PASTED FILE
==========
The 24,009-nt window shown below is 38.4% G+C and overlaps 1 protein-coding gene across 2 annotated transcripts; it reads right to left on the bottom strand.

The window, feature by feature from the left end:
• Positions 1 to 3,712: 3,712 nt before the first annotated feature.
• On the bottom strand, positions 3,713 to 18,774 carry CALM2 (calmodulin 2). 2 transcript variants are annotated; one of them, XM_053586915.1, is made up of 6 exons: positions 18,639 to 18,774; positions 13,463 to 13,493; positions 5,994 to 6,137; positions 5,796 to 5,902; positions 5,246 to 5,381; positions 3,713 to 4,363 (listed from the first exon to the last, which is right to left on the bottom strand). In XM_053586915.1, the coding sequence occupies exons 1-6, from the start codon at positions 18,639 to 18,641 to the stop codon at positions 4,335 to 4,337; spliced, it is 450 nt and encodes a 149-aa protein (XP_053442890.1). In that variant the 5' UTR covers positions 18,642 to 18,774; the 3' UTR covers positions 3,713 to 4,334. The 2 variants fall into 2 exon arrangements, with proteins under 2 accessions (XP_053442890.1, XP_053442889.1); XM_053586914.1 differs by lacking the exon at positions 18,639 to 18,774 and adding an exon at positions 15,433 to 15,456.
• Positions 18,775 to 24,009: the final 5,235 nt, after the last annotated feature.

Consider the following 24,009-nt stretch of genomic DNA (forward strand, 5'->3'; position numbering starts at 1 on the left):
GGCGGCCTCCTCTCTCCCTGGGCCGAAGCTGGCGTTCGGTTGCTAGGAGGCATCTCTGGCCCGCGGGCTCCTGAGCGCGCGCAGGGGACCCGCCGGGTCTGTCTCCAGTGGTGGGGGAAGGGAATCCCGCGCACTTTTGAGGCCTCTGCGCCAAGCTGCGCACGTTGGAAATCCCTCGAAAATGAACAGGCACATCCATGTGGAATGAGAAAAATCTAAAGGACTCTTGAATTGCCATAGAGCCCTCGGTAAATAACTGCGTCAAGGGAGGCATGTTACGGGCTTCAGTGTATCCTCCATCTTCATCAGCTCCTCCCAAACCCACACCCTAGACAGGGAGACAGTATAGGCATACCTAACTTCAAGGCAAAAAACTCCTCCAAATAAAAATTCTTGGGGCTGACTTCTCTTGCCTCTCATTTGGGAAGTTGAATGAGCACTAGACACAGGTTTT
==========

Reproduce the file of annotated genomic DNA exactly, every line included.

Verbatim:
The 24,009-nt window shown below is 38.4% G+C and overlaps 1 protein-coding gene across 2 annotated transcripts; it reads right to left on the bottom strand.

The window, feature by feature from the left end:
• Positions 1 to 3,712: 3,712 nt before the first annotated feature.
• On the bottom strand, positions 3,713 to 18,774 carry CALM2 (calmodulin 2). 2 transcript variants are annotated; one of them, XM_053586915.1, is made up of 6 exons: positions 18,639 to 18,774; positions 13,463 to 13,493; positions 5,994 to 6,137; positions 5,796 to 5,902; positions 5,246 to 5,381; positions 3,713 to 4,363 (listed from the first exon to the last, which is right to left on the bottom strand). In XM_053586915.1, the coding sequence occupies exons 1-6, from the start codon at positions 18,639 to 18,641 to the stop codon at positions 4,335 to 4,337; spliced, it is 450 nt and encodes a 149-aa protein (XP_053442890.1). In that variant the 5' UTR covers positions 18,642 to 18,774; the 3' UTR covers positions 3,713 to 4,334. The 2 variants fall into 2 exon arrangements, with proteins under 2 accessions (XP_053442890.1, XP_053442889.1); XM_053586914.1 differs by lacking the exon at positions 18,639 to 18,774 and adding an exon at positions 15,433 to 15,456.
• Positions 18,775 to 24,009: the final 5,235 nt, after the last annotated feature.

Consider the following 24,009-nt stretch of genomic DNA (forward strand, 5'->3'; position numbering starts at 1 on the left):
GGCGGCCTCCTCTCTCCCTGGGCCGAAGCTGGCGTTCGGTTGCTAGGAGGCATCTCTGGCCCGCGGGCTCCTGAGCGCGCGCAGGGGACCCGCCGGGTCTGTCTCCAGTGGTGGGGGAAGGGAATCCCGCGCACTTTTGAGGCCTCTGCGCCAAGCTGCGCACGTTGGAAATCCCTCGAAAATGAACAGGCACATCCATGTGGAATGAGAAAAATCTAAAGGACTCTTGAATTGCCATAGAGCCCTCGGTAAATAACTGCGTCAAGGGAGGCATGTTACGGGCTTCAGTGTATCCTCCATCTTCATCAGCTCCTCCCAAACCCACACCCTAGACAGGGAGACAGTATAGGCATACCTAACTTCAAGGCAAAAAACTCCTCCAAATAAAAATTCTTGGGGCTGACTTCTCTTGCCTCTCATTTGGGAAGTTGAATGAGCACTAGACACAGGTTTT